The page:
A new EAL learner joins your class, they speak no English and are new to the country!
What do you do?
Do you expect them to speak, read or write instantly?
The silent period is a phase that all EAL learners that are new to English will experience in some shape or form.
During this time EAL learners will spend much of their time in your classrooms acclimatising to their new environment and receiving a lot of input in a number of ways.
As teachers the expectation should not be that learners are producing language.
The focus should be on receiving language and content in ways that are comprehensible to them.
Remember, comprehension precedes spoken language.
Supporting EAL (English as an Additional Language) students in schools can be challenging, but there are several strategies that can help. Our new course “Supporting the Teaching and Learning of EAL students” has great insight into what is needed to support EAL students.
1. What is the Silent Phase?
The silent phase, also known as the pre-production or silent period, is a period during language acquisition when EAL learners observe and listen attentively without actively producing the target language. Typically, this stage can last anywhere from a few weeks to several months, depending on the individual learner. During this time, students are absorbing the language, internalizing vocabulary, grammar, and pronunciation, and building their receptive language skills before transitioning into the productive stage of language acquisition.
2. What is the student learning during this time?
The silent phase serves a vital purpose in the language learning journey. EAL learners need time to develop a sense of security and familiarity with the new language. By listening and observing, students gain an understanding of the patterns, intonations, and social conventions of the target language. This silent observation allows learners to build their confidence and reduce anxiety associated with producing the language. It is essential for educators to recognize the value of this phase and create a supportive environment that encourages language comprehension and exploration without pressure to speak.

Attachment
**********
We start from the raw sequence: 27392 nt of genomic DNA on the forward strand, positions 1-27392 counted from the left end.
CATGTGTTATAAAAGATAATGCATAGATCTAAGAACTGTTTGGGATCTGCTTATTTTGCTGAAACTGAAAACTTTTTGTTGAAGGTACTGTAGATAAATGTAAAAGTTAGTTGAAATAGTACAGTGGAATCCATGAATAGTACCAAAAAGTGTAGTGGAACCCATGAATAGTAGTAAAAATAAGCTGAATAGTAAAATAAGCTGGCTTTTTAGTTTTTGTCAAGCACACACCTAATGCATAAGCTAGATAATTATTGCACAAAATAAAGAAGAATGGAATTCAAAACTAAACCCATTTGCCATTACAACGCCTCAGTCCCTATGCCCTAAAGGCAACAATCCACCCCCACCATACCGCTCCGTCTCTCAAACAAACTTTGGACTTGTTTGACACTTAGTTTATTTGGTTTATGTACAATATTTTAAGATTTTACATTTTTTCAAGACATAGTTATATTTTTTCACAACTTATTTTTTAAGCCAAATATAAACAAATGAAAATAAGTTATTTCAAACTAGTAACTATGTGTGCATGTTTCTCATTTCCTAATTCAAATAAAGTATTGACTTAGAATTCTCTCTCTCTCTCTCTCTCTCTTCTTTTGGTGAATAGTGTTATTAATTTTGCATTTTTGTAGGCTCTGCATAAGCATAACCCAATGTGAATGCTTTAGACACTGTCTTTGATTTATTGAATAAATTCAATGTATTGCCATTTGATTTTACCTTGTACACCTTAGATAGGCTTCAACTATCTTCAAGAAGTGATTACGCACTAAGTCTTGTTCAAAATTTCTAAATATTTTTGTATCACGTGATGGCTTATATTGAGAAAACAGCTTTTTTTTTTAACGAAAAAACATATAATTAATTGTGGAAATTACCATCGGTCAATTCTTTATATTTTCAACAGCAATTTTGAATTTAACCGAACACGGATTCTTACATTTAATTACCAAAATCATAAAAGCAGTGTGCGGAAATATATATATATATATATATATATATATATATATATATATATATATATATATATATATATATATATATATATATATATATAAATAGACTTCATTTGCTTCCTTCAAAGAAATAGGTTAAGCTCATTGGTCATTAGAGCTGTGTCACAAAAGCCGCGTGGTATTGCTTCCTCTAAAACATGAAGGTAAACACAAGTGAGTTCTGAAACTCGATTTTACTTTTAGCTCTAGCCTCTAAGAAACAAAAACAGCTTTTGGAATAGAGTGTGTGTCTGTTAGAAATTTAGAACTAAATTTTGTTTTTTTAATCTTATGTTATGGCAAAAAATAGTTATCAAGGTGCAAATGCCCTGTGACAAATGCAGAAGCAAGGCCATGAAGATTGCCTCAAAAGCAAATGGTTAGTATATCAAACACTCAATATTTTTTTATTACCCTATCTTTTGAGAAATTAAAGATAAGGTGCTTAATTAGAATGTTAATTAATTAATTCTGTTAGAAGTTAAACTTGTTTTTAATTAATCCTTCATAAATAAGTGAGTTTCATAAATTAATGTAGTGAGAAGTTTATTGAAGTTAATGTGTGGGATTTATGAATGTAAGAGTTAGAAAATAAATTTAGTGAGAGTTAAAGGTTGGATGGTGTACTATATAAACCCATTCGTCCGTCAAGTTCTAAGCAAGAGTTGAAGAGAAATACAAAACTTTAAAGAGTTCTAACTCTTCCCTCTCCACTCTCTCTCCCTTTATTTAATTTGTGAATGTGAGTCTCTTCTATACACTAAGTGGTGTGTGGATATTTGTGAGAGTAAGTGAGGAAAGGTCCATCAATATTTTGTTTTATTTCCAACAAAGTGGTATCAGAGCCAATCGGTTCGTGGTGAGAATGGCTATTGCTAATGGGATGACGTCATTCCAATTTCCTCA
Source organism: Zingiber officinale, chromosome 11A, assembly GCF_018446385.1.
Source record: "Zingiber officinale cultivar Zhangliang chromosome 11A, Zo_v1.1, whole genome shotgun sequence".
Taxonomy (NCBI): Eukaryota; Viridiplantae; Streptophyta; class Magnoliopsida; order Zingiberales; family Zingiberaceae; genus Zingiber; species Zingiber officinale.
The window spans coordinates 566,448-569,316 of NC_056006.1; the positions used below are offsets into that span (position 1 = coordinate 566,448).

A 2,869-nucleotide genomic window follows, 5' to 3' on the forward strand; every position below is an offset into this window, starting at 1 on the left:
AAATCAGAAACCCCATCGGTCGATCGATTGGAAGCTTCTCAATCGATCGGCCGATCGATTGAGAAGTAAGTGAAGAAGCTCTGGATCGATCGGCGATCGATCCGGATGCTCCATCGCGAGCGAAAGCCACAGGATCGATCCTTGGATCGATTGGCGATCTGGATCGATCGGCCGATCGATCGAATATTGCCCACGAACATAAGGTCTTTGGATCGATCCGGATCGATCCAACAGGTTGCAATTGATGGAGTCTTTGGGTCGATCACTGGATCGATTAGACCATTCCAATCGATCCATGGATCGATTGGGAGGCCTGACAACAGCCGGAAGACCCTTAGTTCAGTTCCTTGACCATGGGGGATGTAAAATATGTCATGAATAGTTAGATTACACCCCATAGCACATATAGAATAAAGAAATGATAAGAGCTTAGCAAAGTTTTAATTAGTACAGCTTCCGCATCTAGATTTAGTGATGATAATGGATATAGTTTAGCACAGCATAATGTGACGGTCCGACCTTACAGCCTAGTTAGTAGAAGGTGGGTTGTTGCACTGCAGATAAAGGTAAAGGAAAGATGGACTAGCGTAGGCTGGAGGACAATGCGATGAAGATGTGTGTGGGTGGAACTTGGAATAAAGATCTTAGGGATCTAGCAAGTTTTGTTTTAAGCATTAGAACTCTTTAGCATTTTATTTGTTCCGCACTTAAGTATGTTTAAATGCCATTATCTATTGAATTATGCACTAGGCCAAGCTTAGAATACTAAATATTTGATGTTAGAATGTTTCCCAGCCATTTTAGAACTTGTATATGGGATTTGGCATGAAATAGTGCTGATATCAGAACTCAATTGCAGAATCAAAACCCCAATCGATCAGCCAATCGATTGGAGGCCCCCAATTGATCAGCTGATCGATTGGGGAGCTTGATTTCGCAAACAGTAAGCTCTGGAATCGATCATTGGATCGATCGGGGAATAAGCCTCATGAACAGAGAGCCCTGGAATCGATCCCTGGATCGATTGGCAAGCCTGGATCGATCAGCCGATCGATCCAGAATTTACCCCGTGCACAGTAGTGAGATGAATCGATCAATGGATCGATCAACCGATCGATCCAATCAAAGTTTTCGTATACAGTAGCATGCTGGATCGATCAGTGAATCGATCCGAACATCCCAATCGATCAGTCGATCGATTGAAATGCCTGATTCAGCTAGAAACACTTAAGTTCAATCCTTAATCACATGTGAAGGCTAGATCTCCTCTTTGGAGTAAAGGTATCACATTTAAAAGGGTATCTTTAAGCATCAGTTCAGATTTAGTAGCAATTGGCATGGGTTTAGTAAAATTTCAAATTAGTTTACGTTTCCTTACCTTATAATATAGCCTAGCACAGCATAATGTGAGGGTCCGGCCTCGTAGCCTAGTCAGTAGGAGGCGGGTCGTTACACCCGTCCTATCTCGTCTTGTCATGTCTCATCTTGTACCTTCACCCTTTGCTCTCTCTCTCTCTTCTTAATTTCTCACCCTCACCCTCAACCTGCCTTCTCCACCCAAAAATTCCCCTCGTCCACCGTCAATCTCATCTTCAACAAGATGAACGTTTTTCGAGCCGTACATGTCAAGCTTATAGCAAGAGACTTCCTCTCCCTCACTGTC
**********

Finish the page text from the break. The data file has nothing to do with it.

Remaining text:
3. How can teachers support EAL students?
It is crucial to provide a nurturing and inclusive classroom environment to support EAL students during the silent phase. Here are a few strategies that can facilitate language development during this stage:
- Comprehensible Input: Provide meaningful and comprehensible input through visual aids, gestures, demonstrations, and simplified language. Use real-life objects, pictures, and context to support understanding.
- Active Listening Opportunities: Engage students in listening activities such as audio recordings, songs, and storytelling. Encourage students to listen actively, ask questions, and make connections to the content.
- Multimodal Learning: Incorporate various modes of learning, including visual, auditory, and kinesthetic activities. This approach caters to diverse learning styles and helps reinforce language comprehension.
- Building Vocabulary: Focus on building vocabulary through word walls, flashcards, and interactive games. Encourage students to associate words with images, actions, or objects to enhance retention.
- Respectful Wait Time: Allow students ample time to process information before expecting verbal responses. This approach reduces anxiety and creates a supportive atmosphere for language exploration.
Remember, the silent phase is an essential and natural part of the language acquisition process for EAL learners. Understanding its purpose and implementing effective teaching strategies can greatly support students’ language development and overall confidence. By embracing this phase, educators can lay a solid foundation for future language production and empower their EAL students to thrive in their language learning journey.